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E. Giannitsis and H.A. Katus. Biomarkers for Clinical Decision-Making in the Management of Pulmonary Embolism. Clin Chem 2017;63:91-100.
Dr. Evangelos Giannitsis is an Assistant Professor of Medicine at the Department of Cardiology at the University of Heidelberg, Germany.
This is a podcast from Clinical Chemistry, sponsored by the Department of Laboratory Medicine at Boston Children’s Hospital. I am Bob Barrett.
If acute pulmonary embolism is not diagnosed early and treated appropriately, it can be lethal. This is a common disease with a high fatality rate, as some 300,000 people in the United States die from acute pulmonary embolism each year. Once pulmonary embolism is confirmed, individuals are managed according to risk. A number of different algorithms and biomarkers are used for risk stratification.
The January 2017 issue of Clinical Chemistry includes a mini review of biomarkers for clinical decision making in the management of pulmonary embolism. In this podcast, we’re joined by one of the authors, Dr. Evangelos Giannitsis. He is an Assistant Professor of Medicine at the Department of Cardiology at the University of Heidelberg, Germany. Dr. Giannitsis served on the program committee of the European Society of Cardiology and is a member of the organization’s working group for cardiac biomarkers. So Dr. Giannitsis, what is the most important difference between the previous and the current ESG Guidelines regarding risk stratification?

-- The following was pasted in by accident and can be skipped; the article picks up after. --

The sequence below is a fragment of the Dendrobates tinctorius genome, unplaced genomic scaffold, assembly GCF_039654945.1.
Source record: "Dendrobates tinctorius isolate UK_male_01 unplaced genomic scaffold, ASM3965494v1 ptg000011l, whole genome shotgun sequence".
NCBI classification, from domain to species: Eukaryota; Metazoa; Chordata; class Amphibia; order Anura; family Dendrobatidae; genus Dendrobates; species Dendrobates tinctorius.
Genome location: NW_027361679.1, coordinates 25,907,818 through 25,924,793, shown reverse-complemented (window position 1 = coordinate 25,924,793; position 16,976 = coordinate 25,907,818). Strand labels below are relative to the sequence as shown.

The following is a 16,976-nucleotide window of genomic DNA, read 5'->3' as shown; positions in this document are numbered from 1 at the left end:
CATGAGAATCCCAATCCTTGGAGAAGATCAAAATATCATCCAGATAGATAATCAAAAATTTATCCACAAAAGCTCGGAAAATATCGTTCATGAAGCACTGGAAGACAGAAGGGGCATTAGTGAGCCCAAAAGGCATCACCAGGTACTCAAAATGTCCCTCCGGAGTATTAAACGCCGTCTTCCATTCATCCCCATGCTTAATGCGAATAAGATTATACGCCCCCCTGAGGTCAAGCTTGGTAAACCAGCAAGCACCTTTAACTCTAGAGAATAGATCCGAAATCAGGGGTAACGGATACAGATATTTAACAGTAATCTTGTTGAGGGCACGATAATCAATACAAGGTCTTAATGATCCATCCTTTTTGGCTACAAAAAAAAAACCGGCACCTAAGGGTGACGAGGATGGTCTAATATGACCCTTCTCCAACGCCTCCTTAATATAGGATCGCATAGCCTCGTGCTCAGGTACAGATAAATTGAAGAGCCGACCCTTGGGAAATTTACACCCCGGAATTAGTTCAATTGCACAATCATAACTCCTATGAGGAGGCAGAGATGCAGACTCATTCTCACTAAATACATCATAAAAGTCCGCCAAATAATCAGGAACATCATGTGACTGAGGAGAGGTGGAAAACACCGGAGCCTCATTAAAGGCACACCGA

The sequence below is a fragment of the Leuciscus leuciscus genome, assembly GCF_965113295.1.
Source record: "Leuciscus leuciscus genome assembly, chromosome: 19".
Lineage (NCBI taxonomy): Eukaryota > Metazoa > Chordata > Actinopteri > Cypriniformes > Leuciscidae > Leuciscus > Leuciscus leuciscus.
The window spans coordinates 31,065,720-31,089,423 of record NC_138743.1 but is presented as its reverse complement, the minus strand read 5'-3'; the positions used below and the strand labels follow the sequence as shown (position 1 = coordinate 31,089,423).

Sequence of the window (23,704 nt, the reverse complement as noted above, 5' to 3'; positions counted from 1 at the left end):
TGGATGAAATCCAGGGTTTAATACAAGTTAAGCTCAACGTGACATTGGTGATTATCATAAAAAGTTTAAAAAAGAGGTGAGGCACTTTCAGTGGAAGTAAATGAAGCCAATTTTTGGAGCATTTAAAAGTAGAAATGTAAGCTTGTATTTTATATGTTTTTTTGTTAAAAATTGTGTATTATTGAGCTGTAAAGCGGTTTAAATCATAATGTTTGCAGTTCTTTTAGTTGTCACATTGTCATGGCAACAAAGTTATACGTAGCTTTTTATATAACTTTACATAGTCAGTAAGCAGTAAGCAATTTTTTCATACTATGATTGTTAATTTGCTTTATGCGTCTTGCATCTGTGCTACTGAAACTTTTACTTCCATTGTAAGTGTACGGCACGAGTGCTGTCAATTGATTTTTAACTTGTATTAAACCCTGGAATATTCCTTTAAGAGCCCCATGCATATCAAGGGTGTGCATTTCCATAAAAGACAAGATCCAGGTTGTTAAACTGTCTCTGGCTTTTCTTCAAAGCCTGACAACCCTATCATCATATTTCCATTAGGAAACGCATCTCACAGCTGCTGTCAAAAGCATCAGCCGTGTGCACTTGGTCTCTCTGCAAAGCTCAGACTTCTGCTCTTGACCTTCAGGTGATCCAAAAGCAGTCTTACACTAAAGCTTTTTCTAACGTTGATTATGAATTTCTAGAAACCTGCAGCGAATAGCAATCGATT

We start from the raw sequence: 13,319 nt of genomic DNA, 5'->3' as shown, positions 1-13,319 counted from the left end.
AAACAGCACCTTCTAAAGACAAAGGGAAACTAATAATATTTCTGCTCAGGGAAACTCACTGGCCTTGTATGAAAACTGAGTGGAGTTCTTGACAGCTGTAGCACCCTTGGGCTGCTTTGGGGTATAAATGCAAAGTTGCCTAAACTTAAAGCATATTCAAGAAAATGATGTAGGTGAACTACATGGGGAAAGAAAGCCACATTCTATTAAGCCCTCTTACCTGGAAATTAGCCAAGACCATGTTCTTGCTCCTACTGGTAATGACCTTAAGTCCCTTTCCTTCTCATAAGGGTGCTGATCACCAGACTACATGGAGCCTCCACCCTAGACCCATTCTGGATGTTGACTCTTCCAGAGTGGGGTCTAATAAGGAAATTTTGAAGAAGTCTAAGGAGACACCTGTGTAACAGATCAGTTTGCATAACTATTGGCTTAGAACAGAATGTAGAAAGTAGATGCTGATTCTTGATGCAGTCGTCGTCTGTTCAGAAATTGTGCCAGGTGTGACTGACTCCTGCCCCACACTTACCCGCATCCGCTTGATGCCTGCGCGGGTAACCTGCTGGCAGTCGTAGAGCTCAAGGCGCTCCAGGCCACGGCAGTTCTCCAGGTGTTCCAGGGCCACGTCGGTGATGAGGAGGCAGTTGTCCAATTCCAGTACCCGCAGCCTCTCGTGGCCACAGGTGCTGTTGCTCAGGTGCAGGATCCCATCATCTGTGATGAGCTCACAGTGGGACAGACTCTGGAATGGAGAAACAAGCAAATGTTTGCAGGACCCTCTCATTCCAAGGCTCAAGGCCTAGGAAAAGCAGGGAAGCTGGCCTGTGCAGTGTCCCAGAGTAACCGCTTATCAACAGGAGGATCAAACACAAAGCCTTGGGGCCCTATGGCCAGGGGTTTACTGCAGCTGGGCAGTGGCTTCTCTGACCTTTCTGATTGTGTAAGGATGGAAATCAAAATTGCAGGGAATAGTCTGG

Before, there was classification of risk into high risk, intermediate risk and low risk. And particularly, the patients in the intermediate risk group were considered for thrombolytic therapy because they were believed to have the highest risk for adverse outcomes and complications and death, particularly those who had signs of right ventricular dysfunction plus elevated biomarkers, but still normal circulation.
So this changed. In the new guidelines, the risk classification now is modified. We have still a low risk patient group. We have a high risk patient group. But the intermediate risk group is dichotomized into an intermediate low risk group and an intermediate high risk group. And the intention is not longer to identify the patient who should receive thrombolytic therapy, but to identify the candidate who might be a candidate for thrombolytic therapy if he further deteriorates. So a patient who still qualifies for monitoring and observation and not discharged home, but not automatically qualifies for thrombolytic therapy.
On the other hand, the patient with a low risk, he is somebody who could be considered for early discharge home and home treatment. So this is totally a new concept of risk stratification and patient management.
How did the PEITHO study influence risk stratification concepts?
The PEITHO study was randomized trial on 1,005 patients with hemodynamically stable pulmonary embolism, especially the group of interest in whom risk stratification could show beneficial effects of thrombolytic therapy. So in this group, patients were randomized to receive thrombolytic therapy if they fulfilled the criteria of having right ventricular dysfunction by imaging, or an elevated biomarker of myocardial injury and in that study, troponin was selected as the marker of choice for this.